Administrative License Revocation (ALR) Hearings
There is always a possible risk of a suspension of a Texas Driver’s License when a person is arrested and accused with a charge of DWI. This suspension is civil in nature, and is handled by the Department of Public Safety (DPS). A person has 15 days to request an Administrative Licence Revocation Hearing (ALR) to contest the suspension. Under the Due Process clause of the United States Constitution, the government cannot deprive any form of their liberty without allowing for a hearing to contest the matter. DPS must provide for a hearing if one requests one in timely fashion.
Specifically, an individual’s license may be suspended if he/she either refuses to submit to a chemical test, or provides a specimen with an alcohol concentration of 0.08 or greater. DPS is also authorized to suspend the driver licenses of minors who are arrested for the offense of Driving Under the Influence (DUI). If you fail a breath or blood test or refuse to take one after a DWI arrest in Texas, your drivers license may be subject to automatic license suspension between 90 days and possibly up to two years. If you have been arrested for a charge of DWI you should request an ALR hearing for a variety of reasons. You have 15 days from the date of Notice Served to request the hearing, which most often is the date of your arrest.
The acronym “ALR” stands for Administrative License Revocation, and is the avenue by which the Department of Public Safety (DPS) has the authority to act to attempt to try and suspend the driver licenses of individuals in Texas arrested for DWI. Generally speaking, it is a process which will determine whether you will retain your driving privileges. It is important to note that the ALR hearing is conducted separately from the criminal portion of a DWI case. DPS, in order to suspend your DL, must prove by a preponderance of the evidence (much lower standard than the DWI criminal case), that your DWI stop and arrest were both valid.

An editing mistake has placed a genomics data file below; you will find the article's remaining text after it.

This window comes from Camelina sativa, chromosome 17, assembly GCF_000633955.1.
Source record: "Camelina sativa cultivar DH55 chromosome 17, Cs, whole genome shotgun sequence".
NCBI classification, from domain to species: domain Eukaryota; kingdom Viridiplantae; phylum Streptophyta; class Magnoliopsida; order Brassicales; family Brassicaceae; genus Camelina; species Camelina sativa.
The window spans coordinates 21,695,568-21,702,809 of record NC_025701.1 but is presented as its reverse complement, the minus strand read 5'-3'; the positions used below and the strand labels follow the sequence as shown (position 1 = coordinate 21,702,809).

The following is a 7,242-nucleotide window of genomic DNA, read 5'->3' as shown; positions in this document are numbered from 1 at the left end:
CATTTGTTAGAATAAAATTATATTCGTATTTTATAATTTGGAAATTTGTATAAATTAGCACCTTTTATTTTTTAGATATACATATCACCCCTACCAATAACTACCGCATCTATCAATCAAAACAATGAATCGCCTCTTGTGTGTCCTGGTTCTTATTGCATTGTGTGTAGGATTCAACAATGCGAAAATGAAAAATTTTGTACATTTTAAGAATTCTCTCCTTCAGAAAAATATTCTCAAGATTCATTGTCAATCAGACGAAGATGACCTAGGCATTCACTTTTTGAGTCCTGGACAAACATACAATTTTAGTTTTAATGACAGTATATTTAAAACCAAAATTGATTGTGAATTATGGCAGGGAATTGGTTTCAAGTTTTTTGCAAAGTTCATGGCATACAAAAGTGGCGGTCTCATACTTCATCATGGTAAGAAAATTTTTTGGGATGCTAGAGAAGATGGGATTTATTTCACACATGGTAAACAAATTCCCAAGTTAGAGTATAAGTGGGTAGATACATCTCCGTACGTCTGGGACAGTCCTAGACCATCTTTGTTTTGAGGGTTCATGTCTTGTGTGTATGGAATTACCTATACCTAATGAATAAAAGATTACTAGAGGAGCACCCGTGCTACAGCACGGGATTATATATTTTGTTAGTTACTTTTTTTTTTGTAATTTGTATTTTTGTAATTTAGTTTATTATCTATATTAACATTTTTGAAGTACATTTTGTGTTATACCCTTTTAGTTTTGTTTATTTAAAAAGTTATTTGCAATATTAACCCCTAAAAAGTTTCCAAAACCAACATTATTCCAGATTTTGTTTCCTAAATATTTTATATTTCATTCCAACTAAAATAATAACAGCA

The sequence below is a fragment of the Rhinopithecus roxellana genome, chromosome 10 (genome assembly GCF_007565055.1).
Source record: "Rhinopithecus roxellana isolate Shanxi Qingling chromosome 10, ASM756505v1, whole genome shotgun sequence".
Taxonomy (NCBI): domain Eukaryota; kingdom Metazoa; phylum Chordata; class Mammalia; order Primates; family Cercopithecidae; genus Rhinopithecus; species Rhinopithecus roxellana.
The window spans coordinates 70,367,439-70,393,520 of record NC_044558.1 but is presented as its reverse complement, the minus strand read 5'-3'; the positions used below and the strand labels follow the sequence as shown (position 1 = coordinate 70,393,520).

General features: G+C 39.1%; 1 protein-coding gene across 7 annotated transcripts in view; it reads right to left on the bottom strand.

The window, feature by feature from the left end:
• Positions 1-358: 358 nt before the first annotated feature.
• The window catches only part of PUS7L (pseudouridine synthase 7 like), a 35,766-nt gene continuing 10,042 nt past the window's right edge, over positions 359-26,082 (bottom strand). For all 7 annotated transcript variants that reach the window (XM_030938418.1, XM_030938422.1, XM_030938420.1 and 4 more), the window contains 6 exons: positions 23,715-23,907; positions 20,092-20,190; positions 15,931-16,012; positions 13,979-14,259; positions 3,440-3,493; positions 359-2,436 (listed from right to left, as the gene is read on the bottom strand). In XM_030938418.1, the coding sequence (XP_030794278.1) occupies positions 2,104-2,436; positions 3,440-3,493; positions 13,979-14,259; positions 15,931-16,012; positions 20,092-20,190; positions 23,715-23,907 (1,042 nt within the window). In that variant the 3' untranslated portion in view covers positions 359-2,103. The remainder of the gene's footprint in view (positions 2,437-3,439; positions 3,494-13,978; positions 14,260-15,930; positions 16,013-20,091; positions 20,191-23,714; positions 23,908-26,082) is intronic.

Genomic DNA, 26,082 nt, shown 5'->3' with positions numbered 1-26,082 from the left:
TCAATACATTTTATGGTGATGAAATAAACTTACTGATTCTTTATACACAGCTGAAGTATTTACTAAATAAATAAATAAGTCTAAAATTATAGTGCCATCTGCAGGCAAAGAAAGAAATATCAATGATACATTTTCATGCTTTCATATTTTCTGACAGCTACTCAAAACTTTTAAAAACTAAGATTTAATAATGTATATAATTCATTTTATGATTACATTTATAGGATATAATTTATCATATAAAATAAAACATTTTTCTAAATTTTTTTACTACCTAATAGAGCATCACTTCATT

DPS will have an attorney at the hearing who will argue to grant the suspension. The burden of proof at an ALR hearing is on the Department of Public Safety. Once a driver or his attorney has made a timely request for an ALR hearing, no suspension may be imposed against the driver’s license until the Department of Public Safety proves the following elements by a “preponderance of the evidence” at the hearing:
1. That there was reasonable suspicion to stop or probable cause to arrest the driver;
2. That probable cause existed that the driver was driving or in actual physical control of a motor vehicle in a public place while intoxicated;
3. That the driver was placed under arrest and was offered an opportunity to give a specimen of breath or blood after being notified both orally and in writing of the consequences of either refusing or failing a breath or blood test;
4. And the driver refused to give a specimen on request of the officer, or, that the driver failed a breath or blood test by registering an alcohol concentration of .08 or greater per 100mL of blood.
Occupational Drivers License
If a suspension does result, an individual may be able to obtain an occupational license in order to drive for essential needs. For example, if a job description of a person includes driving, they have a valid right pursuant to the Order of an occupational license. With the help of this license, they will be able to drive for 12 hours. However, it is only a temporary permit that may last for 40 days.
Reasons to request ALR hearing:
There are several valid and useful reasons due to which you should request an ALR hearing after an arrest for DWI. One very important one, is how you’re your attorney will have the opportunity cross-examine -main arresting officer that made the arrest. The process can lead to earlier discovery than you would get otherwise at court. If an ALR hearing is conducted, everything that is said during the whole process is sworn testimony, which means it could possibly be used afterward at a trial. Everything the officer says at an ALR hearing is on the record and can be brought up at a later hearing or trial. Any subsequent statements that might differ from his testimony at the ALR hearing can be used against him, thereby affecting his perceived credibility. Any statements that differ from the actual situation can possibly create a gap useful in developing a defense in your favor.
Contact Us Now
You can contact The Law Offices of Carl David Ceder at any time for assistance at 214.702.CARL(2275) or at 469.2000.DWI(394). You can also e-mail Carl directly, at Carl@CederLaw.com; or to the office for general inquiries at Info@DFWDefenders.com. Phones should be answered 24 hours a day/7 days a week for immediate and prompt assistance. E-mail messages will try to be responded to with 24-48 hours, depending on whether Carl and his team is in trial and/or is busy working on a case for a contested hearing.